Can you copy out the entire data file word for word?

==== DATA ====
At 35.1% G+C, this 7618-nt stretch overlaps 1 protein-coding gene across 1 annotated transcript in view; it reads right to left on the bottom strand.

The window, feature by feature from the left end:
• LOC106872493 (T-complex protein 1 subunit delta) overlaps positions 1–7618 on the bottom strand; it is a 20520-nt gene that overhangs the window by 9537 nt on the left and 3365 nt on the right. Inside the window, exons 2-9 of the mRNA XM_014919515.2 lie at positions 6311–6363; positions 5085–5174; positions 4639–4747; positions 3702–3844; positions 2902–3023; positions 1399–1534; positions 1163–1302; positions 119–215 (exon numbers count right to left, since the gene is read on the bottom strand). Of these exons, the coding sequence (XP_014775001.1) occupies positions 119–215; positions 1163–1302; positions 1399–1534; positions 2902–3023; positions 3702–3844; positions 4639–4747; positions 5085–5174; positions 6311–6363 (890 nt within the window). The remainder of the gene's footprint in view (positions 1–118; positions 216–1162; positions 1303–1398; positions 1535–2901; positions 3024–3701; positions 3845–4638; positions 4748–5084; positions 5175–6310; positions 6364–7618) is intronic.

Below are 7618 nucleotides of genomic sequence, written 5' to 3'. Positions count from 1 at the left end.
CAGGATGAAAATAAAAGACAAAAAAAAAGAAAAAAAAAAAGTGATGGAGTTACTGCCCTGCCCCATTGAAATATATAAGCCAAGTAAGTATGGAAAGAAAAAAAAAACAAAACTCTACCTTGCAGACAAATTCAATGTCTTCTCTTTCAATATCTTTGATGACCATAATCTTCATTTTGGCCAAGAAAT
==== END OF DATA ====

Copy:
At 35.1% G+C, this 7618-nt stretch overlaps 1 protein-coding gene across 1 annotated transcript in view; it reads right to left on the bottom strand.

The window, feature by feature from the left end:
• LOC106872493 (T-complex protein 1 subunit delta) overlaps positions 1–7618 on the bottom strand; it is a 20520-nt gene that overhangs the window by 9537 nt on the left and 3365 nt on the right. Inside the window, exons 2-9 of the mRNA XM_014919515.2 lie at positions 6311–6363; positions 5085–5174; positions 4639–4747; positions 3702–3844; positions 2902–3023; positions 1399–1534; positions 1163–1302; positions 119–215 (exon numbers count right to left, since the gene is read on the bottom strand). Of these exons, the coding sequence (XP_014775001.1) occupies positions 119–215; positions 1163–1302; positions 1399–1534; positions 2902–3023; positions 3702–3844; positions 4639–4747; positions 5085–5174; positions 6311–6363 (890 nt within the window). The remainder of the gene's footprint in view (positions 1–118; positions 216–1162; positions 1303–1398; positions 1535–2901; positions 3024–3701; positions 3845–4638; positions 4748–5084; positions 5175–6310; positions 6364–7618) is intronic.

Below are 7618 nucleotides of genomic sequence, written 5' to 3'. Positions count from 1 at the left end.
CAGGATGAAAATAAAAGACAAAAAAAAAGAAAAAAAAAAAGTGATGGAGTTACTGCCCTGCCCCATTGAAATATATAAGCCAAGTAAGTATGGAAAGAAAAAAAAAACAAAACTCTACCTTGCAGACAAATTCAATGTCTTCTCTTTCAATATCTTTGATGACCATAATCTTCATTTTGGCCAAGAAAT